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The Risks of Hidden Protected Health Information

Maintaining the privacy of patient information is critical for quality patient care. It’s also central to a strong HIPAA compliance program. To comply with HIPAA, covered entities and business associates must not use or disclose protected health information (PHI) without authorization. But they need to go further, to do everything possible to maintain the security of information that is held or transmitted electronically.

Those who follow a strong HIPAA compliance program are ahead of the game, but the problem is that PHI can be hidden in places you might not expect. Even if you have the right policies, you’ve done a Risk Analysis, follow a Risk Management Plan and have trained the workforce, you might be overlooking places where PHI ends up, hidden and forgotten.

Hidden PHI Can Be Costly

If PHI is hidden, you don’t control it. You won’t know if it’s at risk for theft or loss, or what measures should be taken to keep it secure.

In 2020, the average total cost of a data breach in a healthcare organization is $7.13 million, and the trend is going up – this is a 10.5% increase over 2019, according to the IBM Cost of a Data Breach Report 2020. The cost of data breaches in healthcare is the highest among the 16 industries evaluated in the IBM Report.

In addition to investigations and fines from the Office for Civil Rights, the agency that enforces HIPAA, a growing risk is the threat of lawsuits  from enterprising lawyers helping patients sue healthcare organizations for negligence, or breach of contract when their PHI is breached. It’s not a HIPAA lawsuit per se, since HIPAA does not provide for a private right to sue, but HIPAA rules are often held up as an example of how healthcare organizations should act, and failure to follow the HIPAA basics can be costly when a judge or jury is deciding the case.

HIPAA Checklist Should Include Finding Hidden PHI

While each category below includes more details, the top three items on a HIPAA checklist are:

The Risk Analysis, among other things, should require an inventory of all PHI locations. Obvious locations are easy: office files, office computers, the server, laptops and other electronic devices that an organization owns and issues to staff. Less obvious ones are the office printer, personal devices owned by employees but used for work, business associates’ computers and other electronic devices. And when you locate the PHI, you need to establish measures to secure it.

Common Risks of Hidden PHI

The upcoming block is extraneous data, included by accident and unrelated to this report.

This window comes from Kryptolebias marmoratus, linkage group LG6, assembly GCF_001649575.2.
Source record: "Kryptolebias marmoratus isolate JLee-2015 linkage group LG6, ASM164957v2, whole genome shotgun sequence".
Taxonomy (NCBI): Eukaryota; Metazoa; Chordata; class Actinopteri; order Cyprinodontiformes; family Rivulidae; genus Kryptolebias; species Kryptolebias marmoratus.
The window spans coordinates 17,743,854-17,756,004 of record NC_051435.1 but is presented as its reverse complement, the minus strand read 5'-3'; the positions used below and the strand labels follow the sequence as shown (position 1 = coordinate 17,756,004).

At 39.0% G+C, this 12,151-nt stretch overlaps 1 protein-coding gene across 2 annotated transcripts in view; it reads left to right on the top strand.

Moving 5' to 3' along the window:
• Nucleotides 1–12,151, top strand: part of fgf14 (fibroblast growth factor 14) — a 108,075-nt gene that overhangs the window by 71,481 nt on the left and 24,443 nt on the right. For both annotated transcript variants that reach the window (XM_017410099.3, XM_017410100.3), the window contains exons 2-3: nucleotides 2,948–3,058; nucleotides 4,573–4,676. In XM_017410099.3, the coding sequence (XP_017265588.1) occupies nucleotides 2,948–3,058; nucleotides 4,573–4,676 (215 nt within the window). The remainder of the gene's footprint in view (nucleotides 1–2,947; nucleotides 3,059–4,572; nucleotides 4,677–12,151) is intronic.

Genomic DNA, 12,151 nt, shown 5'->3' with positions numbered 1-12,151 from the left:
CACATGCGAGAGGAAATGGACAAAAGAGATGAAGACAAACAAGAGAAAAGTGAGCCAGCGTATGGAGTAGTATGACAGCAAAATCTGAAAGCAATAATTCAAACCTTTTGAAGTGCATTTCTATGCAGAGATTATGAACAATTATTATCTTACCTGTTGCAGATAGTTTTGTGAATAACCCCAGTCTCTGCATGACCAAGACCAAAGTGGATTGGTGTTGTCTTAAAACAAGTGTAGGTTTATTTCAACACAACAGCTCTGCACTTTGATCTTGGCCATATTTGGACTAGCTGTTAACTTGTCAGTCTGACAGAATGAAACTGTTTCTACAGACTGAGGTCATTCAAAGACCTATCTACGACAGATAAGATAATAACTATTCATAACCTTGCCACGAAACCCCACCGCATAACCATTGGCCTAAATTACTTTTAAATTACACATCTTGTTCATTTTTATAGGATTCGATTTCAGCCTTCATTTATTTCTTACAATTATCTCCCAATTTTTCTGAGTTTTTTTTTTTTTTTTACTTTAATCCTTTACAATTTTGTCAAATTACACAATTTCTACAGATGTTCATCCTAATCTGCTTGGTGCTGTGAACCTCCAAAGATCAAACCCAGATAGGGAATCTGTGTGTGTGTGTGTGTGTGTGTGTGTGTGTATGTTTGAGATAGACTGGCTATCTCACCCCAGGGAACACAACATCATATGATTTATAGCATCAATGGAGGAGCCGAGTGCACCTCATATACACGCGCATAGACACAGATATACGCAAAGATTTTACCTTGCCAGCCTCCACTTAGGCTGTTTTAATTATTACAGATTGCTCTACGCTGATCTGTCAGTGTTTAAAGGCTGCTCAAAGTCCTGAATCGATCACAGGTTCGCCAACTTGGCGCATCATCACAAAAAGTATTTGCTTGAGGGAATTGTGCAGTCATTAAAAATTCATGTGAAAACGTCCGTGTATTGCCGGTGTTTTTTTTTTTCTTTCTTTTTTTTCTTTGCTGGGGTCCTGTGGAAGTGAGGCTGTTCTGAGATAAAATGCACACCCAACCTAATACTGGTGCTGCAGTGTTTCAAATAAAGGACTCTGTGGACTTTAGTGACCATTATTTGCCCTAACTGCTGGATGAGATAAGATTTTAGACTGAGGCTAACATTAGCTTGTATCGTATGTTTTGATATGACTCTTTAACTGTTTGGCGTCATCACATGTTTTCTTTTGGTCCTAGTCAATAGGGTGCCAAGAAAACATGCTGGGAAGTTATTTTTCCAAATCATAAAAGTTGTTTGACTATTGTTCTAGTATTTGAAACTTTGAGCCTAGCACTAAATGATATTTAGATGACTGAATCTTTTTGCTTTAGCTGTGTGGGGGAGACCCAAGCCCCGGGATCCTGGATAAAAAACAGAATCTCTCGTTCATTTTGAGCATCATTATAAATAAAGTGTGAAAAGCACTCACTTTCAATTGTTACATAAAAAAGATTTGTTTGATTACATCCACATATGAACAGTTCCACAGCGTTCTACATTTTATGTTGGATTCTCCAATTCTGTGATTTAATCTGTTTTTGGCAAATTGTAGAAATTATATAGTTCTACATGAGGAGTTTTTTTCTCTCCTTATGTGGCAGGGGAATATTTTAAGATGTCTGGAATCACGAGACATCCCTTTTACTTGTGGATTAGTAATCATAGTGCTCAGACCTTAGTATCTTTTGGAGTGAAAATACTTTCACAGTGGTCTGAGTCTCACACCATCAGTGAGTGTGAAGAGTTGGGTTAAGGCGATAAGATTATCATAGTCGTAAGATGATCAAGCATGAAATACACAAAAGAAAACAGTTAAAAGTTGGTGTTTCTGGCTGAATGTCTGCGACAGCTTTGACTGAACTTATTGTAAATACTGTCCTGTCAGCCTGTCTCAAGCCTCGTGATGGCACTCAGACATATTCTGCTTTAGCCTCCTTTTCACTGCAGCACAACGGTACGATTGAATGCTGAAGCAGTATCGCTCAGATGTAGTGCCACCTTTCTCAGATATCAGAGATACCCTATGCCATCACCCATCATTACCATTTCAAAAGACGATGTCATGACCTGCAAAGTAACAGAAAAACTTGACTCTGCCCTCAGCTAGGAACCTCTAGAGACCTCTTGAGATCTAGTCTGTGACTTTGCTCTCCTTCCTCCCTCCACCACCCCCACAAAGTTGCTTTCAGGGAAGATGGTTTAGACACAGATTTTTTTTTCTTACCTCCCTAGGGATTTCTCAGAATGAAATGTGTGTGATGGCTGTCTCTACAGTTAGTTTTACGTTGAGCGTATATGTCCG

1. Copy machines/printers with memory storage
  2. Mobile Phones – when a workforce member leaves
  3. Business associates
  4. Affiliates and partners
  5. PHI on a home computer and other personal devices
  6. Medical devices
  7. Disgruntled employees
  8. Is there a strict Bring Your Own Device Policy?
  9. Expert sanitization of hard drives

The compliance manager should review the Risk Analysis, and be sure all the less obvious locations are accounted for.

One of the biggest risk areas is PHI under the control of business associates. Billing and collection companies handle enormous amounts of patient data in order to perform their functions in support of healthcare organizations. The largest healthcare breach of 2019 affected over 25 million people and occurred at American Medical Collections Agency (AMCA), a business associate of Quest, LabCorp and many other companies.

Covered entities that use business associate vendors must perform “due diligence”. Find out whether they follow HIPAA. When did they last perform a Risk Analysis? If you are a covered entity, do you have a Business Associate Agreement in place; if you are a business associate and have subcontractors supporting your work, the same obligations apply – due diligence, and a subcontractor BAA are required.

Electronic devices owned by employees are permissible under HIPAA, but make sure you have a Bring Your Own Device policy. At a minimum, employees must agree to follow all HIPAA policies of the organization, and if they leave, should allow their devices to be scrubbed of PHI before they go. The HIPAA E-Tool® has a BYOD policy, and recommended steps to secure patient data on employee devices.

The HIPAA E-Tool® Has it All

The step-by-step guide to the Risk Analysis module in The HIPAA E-Tool® is the best checklist you’ll find to make sure nothing remains hidden. Guidance from the Security Rule and NIST is included, to complete every task required for a thorough security risk assessment and a robust Risk Management Plan. It’s the most complete solution.

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Maggie Hales

Maggie Hales is a lawyer focusing on health information privacy and security. As CEO of ET&C Group LLC she advises health care providers and business associates in 36 states, Canada, Egypt, India and the EU, using The HIPAA E-Tool® to deliver up to date policies, forms and training on everything related to HIPAA compliance.

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